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58

Selected – Create an inverted selection state which would make this feature more prominent. Many ways to accomplish but as an example; Make the button background black with a white or light grey pencil icon. Enabled – Increasing the contrast. Our eyes become less sensitive to light and see a narrower section of the colour spectrum as we age. Increasing the ...


46

contrast Your icons are lacking discernible contrast--both between the icon and the background, as well as between the active icons and inactive icons. Increase the contrast.


37

A save button should always save everything. Accidental data loss is about the worst thing that can happen to users. This is why many applications (e.g., GMail) don't even have save buttons; they just auto-save everything. If technically feasible, auto-saving is an even better solution (as long as there is an effective undo). Note: when auto-saving, it is ...


34

Simply because it requires less mental work :-) You are referring to a paradigm called WIMP, which was developed at Xerox PARC back in the 1970s. WIMP (Windows, Icons, Menus, Pointing devices) experimented with a "digital version" of real-life elements, represented by icons. This was very intuitive.


33

If you are looking for the most easily recognizable use of a 5-star system, they should work from left-to-right. The star-rating system is very common now, and when is the last time you say it work right-to-left? Users will likely find it confusing and will have difficultly understanding why they only gave something 2-stars, when the meant to give it ...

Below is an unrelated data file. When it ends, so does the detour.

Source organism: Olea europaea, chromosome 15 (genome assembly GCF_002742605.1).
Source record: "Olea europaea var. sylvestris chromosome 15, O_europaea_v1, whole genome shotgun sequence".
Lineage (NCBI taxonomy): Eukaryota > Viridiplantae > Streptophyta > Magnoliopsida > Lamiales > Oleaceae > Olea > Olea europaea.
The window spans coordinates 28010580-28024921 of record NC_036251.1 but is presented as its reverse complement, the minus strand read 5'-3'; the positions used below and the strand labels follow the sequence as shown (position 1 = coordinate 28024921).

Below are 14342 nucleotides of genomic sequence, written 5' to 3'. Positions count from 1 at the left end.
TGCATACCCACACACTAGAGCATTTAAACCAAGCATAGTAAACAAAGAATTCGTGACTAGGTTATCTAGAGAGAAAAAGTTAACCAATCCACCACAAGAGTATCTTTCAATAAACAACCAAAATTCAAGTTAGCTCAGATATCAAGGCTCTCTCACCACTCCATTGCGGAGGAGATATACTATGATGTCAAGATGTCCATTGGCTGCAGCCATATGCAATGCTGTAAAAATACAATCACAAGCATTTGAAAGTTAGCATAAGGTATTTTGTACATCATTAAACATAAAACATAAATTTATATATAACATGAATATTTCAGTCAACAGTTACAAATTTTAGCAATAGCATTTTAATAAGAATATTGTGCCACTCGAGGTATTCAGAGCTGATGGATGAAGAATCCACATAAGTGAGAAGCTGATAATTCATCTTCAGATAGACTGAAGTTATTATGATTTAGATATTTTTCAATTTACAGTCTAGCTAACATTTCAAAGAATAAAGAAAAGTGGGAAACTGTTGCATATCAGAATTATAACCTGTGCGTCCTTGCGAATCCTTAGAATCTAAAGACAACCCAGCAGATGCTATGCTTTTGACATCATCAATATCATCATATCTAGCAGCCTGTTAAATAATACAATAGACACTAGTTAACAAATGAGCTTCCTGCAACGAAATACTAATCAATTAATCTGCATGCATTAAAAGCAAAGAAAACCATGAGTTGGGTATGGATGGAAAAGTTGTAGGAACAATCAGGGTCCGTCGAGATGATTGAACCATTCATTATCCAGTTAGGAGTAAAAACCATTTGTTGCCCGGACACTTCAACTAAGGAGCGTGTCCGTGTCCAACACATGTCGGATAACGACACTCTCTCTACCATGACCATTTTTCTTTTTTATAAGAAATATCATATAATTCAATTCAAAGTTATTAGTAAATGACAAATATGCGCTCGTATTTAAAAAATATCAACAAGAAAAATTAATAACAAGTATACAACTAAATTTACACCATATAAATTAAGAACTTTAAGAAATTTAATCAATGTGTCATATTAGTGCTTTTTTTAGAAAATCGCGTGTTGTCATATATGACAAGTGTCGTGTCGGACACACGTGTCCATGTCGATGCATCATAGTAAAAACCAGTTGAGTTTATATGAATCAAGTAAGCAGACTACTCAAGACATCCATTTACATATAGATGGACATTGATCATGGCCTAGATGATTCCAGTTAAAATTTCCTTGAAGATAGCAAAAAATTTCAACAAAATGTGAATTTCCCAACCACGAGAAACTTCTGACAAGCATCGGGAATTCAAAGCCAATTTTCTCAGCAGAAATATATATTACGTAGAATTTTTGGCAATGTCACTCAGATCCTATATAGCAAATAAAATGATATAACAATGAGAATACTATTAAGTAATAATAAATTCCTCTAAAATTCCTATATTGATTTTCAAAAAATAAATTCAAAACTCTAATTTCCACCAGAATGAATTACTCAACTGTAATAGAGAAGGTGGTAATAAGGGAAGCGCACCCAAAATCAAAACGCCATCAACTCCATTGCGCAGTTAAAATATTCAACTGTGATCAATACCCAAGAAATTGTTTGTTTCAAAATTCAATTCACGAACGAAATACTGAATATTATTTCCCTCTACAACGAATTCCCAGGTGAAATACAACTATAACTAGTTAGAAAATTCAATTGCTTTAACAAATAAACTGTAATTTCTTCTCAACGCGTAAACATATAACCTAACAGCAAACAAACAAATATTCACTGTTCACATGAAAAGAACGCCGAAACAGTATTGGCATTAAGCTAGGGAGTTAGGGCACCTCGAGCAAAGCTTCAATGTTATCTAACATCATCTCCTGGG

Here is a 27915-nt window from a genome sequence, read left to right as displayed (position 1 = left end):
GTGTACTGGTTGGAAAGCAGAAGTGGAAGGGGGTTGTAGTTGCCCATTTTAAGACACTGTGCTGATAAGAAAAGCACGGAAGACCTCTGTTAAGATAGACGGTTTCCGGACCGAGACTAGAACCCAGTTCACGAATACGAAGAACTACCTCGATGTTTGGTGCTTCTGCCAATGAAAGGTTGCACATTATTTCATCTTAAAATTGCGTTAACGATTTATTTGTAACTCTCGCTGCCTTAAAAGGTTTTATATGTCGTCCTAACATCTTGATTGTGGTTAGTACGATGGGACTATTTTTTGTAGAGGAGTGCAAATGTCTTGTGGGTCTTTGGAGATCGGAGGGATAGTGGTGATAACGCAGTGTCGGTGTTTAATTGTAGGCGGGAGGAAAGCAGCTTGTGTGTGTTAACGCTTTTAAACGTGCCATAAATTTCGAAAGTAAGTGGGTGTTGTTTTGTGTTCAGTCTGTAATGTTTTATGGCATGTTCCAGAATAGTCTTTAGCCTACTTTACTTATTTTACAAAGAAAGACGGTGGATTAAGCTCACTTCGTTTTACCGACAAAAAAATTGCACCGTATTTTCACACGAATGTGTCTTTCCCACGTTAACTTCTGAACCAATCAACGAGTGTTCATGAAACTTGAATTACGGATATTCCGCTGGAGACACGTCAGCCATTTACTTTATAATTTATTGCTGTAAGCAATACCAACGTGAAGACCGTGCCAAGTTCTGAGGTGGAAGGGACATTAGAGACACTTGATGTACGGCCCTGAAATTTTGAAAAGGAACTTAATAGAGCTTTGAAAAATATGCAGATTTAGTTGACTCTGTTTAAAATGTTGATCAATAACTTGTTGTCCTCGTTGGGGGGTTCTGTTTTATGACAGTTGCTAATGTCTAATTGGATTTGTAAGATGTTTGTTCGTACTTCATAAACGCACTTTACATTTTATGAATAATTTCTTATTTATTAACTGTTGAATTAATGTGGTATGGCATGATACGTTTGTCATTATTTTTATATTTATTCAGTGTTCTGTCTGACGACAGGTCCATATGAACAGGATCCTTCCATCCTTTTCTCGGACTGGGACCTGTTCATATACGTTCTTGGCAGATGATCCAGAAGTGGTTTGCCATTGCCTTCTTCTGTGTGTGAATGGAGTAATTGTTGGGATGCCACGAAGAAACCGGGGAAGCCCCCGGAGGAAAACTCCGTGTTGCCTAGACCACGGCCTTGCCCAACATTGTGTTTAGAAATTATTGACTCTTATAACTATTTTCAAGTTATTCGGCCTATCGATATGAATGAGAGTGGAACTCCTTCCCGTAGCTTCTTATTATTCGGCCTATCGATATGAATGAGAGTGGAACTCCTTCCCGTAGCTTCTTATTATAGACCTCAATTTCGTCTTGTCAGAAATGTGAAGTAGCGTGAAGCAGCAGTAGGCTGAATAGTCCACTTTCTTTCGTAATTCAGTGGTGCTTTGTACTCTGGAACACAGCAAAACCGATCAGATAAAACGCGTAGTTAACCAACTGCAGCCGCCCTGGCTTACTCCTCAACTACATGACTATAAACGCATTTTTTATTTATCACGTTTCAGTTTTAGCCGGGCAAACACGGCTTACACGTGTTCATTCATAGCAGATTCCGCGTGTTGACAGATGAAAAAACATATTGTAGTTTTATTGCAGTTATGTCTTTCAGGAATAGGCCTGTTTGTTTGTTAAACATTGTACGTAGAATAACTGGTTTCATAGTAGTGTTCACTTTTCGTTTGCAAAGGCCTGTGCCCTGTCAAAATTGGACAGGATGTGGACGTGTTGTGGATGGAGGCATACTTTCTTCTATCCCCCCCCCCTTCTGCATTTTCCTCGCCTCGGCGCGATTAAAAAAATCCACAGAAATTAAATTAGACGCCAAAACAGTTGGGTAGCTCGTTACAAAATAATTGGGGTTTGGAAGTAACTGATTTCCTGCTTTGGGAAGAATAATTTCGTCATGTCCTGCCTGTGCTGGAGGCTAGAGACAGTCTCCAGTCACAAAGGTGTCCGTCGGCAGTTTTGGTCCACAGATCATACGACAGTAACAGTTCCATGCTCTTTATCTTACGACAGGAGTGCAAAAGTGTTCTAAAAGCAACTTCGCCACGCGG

31

It is difficult to find supportive evidence for this question. From what I've read about Philip Olsson's pictograms (some starting points are here and here), I would say that it, like the other media control symbols, represents movement, and in the case of Eject, the movement is upward, out of the horizontal flow of the media timeline. The bottom rectangle ...


30

You are probably asking for colors to communicate too much information. Also, having five different background colors for the rows in your table will be too messy and hard to read. I would suggest something else, like: A star system from one to five stars. Different icons to represent different types of customers. I like the second option, because it ...


29